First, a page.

71st Cannes Film Festival: Fugue Review

Agnieszka Smoczynska has already made her mark with her feature debut The Lure, which was awarded with the Golden Lion for the best debut in her native country, Poland. On top of that, the film was recognized overseas and received the Special Jury Prize for “a unique artistic vision and design” at the 2016 Sundance Film Festival. The Lure won various awards in the USA and Europe, and it was also added to the prestigious The Criterion Collection. While Smoczynska’s debut film represented the best kind of cinematic experience, one that tells the story primarily through the use of form, her new work Fugue wows with a gripping story of a woman who, after losing her memory, finds herself on a journey of self-discovery, the film tackling the subjects of motherhood and the connected cultural stigma.

Alicja (Gabriela Muskala: Hatred, These Daughters of Mine) is considered a person from nowhere; she does not remember who she is, where she came from and whether she has a family. She has no memory, no past; but what she does have is the present life that she built for herself, with a new identity, in Warsaw. One day, she ends up in hospital, where she is looked after by a doctor called Michal (Piotr Skiba: The Lure); he diagnoses her with the dissociative fugue disorder, which temporarily causes memory loss.

Michal decides to find her family at all costs and goes on national TV to search for the woman’s relatives. Alicja is recognized by her father (Zbigniew Walerys); she promptly returns to her home, a place that is now unknown to her, and the place where everyone calls her Kinga. To make matters worse, the people close to her have expectations that Alicja is not willing to fulfill; she now has duties to perform as a wife, and as a mother to a 5-year-old Daniel (Iwo Rajski). Meanwhile, while she was gone, her husband Krzysztof (Lukasz Simlat: Kamerdyner, Amok) made a life for himself and his son; in his and Daniel’s mind, Kinga has ‘died’. With the protagonist slowly regaining her memory and trying to fit into the life she barely remembers, her two personas – Alicja and Kinga – start to clash; one wishes for herself to be a good mother, but the other self ‘screams’ for freedom. Is it possible for the family to go back to normal? Can a person regain the  feelings they lost?


The character of Alicja was inspired by a true story, which was later turned into the script written by Gabriela Muskala, a renowned stage and film actress, who also portrays Alicja in Fugue. Muskala’s writing style is distinctive, clear and leaves no gaps in the narrative; the transparent crossing between what is expected of a woman and what is desired by her is cleverly outlined in the story. It is compelling, since it shows how difficult it is to deal with the traditional social opinions, according to which the natural calling of every healthy woman should be motherhood. But is it? What about having a free choice as a woman? It sends a message that society should learn that motherhood should be perceived as a decision of an individual, and not as an obligation.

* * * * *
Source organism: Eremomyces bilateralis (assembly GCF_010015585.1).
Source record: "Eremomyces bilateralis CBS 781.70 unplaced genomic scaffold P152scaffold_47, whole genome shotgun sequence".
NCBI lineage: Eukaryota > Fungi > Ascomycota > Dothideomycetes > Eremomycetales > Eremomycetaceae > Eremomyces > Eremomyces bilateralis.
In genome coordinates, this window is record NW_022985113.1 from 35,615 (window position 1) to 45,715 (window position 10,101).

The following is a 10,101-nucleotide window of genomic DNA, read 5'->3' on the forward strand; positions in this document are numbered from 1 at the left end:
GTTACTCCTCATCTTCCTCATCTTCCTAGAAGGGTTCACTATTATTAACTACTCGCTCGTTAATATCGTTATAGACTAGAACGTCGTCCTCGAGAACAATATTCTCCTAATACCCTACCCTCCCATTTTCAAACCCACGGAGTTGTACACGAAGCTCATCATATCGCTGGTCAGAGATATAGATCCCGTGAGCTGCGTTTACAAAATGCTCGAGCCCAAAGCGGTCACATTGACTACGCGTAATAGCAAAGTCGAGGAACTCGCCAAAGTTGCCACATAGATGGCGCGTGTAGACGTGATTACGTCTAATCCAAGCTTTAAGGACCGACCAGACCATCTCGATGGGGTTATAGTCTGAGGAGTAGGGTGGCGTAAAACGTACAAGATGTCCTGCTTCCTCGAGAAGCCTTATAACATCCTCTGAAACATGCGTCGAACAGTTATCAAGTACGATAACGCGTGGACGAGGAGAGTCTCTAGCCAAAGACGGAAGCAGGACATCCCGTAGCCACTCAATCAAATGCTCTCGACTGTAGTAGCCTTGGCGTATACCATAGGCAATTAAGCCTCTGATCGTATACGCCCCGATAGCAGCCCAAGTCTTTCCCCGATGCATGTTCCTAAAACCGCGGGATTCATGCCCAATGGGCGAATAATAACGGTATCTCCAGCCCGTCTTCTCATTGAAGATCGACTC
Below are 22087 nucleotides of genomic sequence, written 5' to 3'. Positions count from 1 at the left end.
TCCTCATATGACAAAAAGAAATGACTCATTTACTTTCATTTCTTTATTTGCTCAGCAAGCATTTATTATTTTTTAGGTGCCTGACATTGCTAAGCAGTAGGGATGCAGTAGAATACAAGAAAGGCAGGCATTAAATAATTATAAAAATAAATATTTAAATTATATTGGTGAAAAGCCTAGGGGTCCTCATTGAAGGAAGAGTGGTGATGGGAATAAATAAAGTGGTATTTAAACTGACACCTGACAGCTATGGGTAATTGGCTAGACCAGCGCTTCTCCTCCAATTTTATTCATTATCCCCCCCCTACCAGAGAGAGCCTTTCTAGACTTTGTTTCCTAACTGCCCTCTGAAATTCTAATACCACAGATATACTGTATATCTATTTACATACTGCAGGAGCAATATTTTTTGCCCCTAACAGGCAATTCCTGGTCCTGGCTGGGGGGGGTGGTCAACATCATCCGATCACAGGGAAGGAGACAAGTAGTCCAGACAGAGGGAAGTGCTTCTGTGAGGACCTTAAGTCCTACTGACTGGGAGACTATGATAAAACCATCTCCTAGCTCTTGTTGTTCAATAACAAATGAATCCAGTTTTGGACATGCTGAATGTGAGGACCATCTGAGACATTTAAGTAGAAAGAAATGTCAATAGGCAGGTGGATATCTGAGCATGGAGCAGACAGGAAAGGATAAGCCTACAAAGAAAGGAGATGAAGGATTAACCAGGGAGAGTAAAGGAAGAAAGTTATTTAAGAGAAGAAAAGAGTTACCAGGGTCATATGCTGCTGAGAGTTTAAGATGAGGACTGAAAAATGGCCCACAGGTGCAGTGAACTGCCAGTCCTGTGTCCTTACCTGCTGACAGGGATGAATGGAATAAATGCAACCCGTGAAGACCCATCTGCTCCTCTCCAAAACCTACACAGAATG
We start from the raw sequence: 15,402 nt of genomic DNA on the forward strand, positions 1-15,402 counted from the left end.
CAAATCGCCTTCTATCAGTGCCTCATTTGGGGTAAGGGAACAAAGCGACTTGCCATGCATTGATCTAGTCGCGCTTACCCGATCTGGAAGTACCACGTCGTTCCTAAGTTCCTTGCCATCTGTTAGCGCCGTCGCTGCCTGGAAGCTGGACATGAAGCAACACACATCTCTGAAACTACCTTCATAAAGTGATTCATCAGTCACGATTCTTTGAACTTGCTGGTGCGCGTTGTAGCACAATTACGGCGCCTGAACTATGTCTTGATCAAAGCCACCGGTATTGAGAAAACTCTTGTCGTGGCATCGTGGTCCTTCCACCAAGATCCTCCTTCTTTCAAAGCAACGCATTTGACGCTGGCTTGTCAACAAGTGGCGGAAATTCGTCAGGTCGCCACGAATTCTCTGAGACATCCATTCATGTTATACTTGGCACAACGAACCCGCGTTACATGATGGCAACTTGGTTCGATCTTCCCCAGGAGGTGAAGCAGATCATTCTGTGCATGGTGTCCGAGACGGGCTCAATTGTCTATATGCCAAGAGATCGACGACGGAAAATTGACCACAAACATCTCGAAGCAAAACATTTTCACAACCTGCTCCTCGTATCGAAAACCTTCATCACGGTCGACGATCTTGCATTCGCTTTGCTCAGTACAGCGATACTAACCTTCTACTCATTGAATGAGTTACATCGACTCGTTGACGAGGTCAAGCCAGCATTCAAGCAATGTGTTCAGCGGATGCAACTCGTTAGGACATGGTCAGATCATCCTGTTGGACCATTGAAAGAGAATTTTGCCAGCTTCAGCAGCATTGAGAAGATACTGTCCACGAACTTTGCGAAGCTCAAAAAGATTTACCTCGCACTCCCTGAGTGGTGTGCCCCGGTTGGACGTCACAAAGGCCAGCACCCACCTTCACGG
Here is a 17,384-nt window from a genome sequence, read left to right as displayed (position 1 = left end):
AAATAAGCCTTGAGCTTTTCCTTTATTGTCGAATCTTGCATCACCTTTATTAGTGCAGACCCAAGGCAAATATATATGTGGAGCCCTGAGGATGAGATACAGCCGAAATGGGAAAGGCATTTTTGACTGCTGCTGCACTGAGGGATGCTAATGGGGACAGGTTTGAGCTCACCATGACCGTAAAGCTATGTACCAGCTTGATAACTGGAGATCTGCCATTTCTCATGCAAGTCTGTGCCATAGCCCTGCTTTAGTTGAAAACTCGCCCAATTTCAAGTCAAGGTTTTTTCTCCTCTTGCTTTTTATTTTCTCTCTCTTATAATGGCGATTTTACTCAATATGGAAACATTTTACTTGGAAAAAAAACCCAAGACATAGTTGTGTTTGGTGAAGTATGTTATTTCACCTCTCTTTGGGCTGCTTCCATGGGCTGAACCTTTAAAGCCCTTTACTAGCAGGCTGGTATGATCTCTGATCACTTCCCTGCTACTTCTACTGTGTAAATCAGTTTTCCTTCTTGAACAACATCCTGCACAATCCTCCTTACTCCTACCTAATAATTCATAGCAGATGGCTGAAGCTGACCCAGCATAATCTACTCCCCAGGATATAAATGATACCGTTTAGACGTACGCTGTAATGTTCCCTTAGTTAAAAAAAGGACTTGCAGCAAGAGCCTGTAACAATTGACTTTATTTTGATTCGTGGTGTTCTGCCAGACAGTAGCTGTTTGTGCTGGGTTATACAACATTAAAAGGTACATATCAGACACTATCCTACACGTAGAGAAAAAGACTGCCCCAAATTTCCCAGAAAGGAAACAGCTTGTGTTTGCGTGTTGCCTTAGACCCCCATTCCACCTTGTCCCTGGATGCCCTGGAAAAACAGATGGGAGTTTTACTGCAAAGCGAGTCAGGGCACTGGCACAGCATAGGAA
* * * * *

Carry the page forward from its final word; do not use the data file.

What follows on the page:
With the great script came the great direction by Agnieszka Smoczynska; she handled Muskala’s screenplay very well. Strongly inspired by Aleksandra Urban, a Polish painter, whose work is often a very personal journey into the world of memories, fantasies and dreams, and American photographers Didonato, Evelyn Benicova and Cristina Coral, who put the notion of woman at the core of their art, Smoczynska transferred that inspiration into the film, putting Alicja’s character as the focal point, focusing also on the subjects of the nature of individuality and the desire of personal freedom. The film gives rise to the questions on the amount of influence the society ought to have on our lives and our decision-making, and how we should really think for ourselves rather than allow others to think for us.


Apart from the strong narrative, the cinematography by Jakub Kijowski (Floating Skyscrapers, The Lure) is sublime, his camera work undoubtedly adding depth to the entire film composition. Also, truly great acting performances are rare in modern cinema, but Gabriela Muskala proves that they still exist; her performance is bold, brave and throughout inquisitive; having said that, every single actor delivered, including the young Iwo Rajski.

2018 has been a good year for Polish cinema so far. First, Malgorzata Szumowska was awarded with the Silver Bear at the Berlinale for Mug, Loving Vincent stormed the world with Academy Award, Golden Globe and Bafta nominations, and now Pawel Pawlikowski wowed the audience and critics at the 71th Cannes Film Festival with his black and white Cold War. It is high time for Agnieszka to make her way to the podium herself – she proved how outstanding her work is with Fugue being yet another intriguing feature from the young Polish filmmaker.


Written by Maggie Gogler

Edited by Sanja Struna

All photos © MD4 Production Company

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